Tutorial To Install Linux Mint From Live CD

W hen The 1st Time I Tried Linux Based OS, I Saw It Was Easy To Install (I Used Ubuntu). But Then When I Want To Switch To Another Linux Bas...

When The 1st Time I Tried Linux Based OS, I Saw It Was Easy To Install (I Used Ubuntu). But Then When I Want To Switch To Another Linux Base OS, Then I Was Just Confused To What To Do! A Tutorial Then Help Me A lot, Here I Am Sharing This Tutorial.
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Note: This is A Cloned Post Copied Form Funsurf I Tips n Tutorials, Linux, Web Designing, Mobile and More Where it was Posted By Satya.
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Installation
1. Boot the live CD and start Linux Mint. Don't select OEM installation. Then double click 'Install' icon on the desktop. Or you can find "Install Linux Mint" under "Menu > Administration".




2. Then it will ask you for details like time zone, keyboard layout etc.



3. Fill out and proceed. It will ask to select disk options. Select 'specify partitions manually'. After this you cannot mount any drive with Live CD.



4. Format the partition as ext2/ext3/ext4(recommended ext4). Assign a mount point. Mount point decides where to mount the partition. Normally it would be root or "/" if you want to install it on a single partition. If you are using multiple partitions, then you can choose "/", "/home", "/boot" etc, but it is a bit advanced and not recommended to newbies, though it has its own advantages. I usually use 3 partitions. Note that in any case, you must assign "/". Else it will say root not specified. It will be installed in that partition to which you assign "/" mount point.



5. Then it will ask for your name, password etc. Fill and proceed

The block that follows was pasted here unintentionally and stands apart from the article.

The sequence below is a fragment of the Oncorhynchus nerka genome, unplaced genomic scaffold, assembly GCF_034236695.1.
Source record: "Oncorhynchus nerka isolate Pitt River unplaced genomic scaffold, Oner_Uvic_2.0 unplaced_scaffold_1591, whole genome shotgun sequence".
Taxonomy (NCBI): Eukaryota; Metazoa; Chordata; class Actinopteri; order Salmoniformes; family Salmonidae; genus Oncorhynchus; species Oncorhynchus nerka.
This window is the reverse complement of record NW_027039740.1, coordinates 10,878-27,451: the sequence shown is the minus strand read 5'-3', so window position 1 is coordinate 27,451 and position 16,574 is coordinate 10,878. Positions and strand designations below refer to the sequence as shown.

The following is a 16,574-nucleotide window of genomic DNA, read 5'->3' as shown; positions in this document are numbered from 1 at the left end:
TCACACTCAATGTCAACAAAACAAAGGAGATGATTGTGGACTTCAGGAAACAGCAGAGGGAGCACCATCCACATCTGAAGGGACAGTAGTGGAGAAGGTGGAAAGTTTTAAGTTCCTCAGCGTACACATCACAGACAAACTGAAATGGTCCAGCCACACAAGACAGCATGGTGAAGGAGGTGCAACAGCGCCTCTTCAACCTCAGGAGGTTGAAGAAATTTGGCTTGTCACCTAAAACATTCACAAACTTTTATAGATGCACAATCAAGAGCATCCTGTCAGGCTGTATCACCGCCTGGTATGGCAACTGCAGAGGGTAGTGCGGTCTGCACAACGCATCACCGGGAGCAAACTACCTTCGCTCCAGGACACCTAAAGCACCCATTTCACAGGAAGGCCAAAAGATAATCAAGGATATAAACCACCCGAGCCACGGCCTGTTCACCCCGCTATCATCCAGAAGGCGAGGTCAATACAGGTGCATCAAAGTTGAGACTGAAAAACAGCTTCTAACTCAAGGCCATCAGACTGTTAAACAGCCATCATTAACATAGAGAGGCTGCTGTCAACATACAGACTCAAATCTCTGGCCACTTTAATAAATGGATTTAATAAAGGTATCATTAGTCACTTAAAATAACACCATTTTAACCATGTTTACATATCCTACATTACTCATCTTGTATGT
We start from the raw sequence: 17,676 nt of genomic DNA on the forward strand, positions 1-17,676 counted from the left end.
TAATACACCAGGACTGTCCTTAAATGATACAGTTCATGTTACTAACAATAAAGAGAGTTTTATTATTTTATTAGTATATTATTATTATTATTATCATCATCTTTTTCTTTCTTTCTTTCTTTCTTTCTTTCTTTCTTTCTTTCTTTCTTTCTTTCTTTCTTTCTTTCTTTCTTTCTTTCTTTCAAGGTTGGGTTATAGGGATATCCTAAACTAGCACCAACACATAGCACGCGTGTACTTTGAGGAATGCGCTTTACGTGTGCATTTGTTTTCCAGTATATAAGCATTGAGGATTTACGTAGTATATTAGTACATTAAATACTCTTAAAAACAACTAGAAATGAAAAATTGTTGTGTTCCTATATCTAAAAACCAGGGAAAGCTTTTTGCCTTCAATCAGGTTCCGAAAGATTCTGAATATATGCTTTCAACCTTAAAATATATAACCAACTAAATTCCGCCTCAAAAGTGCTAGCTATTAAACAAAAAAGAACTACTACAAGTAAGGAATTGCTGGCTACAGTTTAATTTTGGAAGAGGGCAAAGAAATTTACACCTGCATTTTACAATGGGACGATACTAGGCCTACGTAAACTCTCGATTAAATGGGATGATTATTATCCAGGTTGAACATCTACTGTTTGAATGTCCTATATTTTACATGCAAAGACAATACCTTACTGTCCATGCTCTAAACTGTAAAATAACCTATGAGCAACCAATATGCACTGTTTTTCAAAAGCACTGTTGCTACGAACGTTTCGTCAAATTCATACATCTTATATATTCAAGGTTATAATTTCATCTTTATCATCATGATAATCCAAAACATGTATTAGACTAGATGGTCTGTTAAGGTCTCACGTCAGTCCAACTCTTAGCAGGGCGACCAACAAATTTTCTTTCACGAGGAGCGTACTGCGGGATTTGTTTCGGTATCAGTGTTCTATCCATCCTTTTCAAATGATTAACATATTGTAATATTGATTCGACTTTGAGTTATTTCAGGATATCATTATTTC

6. Click on 'advanced' to decide where the bootloader should be installed.(not recommended to do it)





7. Normal installation will begin and after installation you can reboot to start the installed OS.



Bootloader and Dual boot

Linux Mint uses Grub 2 as bootloader. It is different from Windows bootloader and has more features. Its resolution can be changed, it can have a background, it has its own terminal etc. While installation, Mint automatically detects Windows Installations. But reverse is not true.



Things to remember

After installing packages, create a installation disk with APTonCD(Preinstalled in Mint) to keep a backup. Then in terminal, type 'sudo apt-get clean' to clean the cached packages. When you restore them, they will be copied to APT Cache and you can install them from Synaptic or Terminal. But this time they don't need to be downloaded.

Linux can handle NTFS partitions. But Windows cannot display ext file systems. You need to download Ext2FSD driver from
ext2fsd.com
to enable support for ext partitions in Windows.

To place a shortcut in desktop, From mintMenu, drag the icon to desktop.

You can enable Compiz to have nice 3D effects. It is in the control center(Compizconfig Settings Manager). For example, change workspace with 'Ctrl+Alt+<navigation key>.

Download Linux Mint From Here

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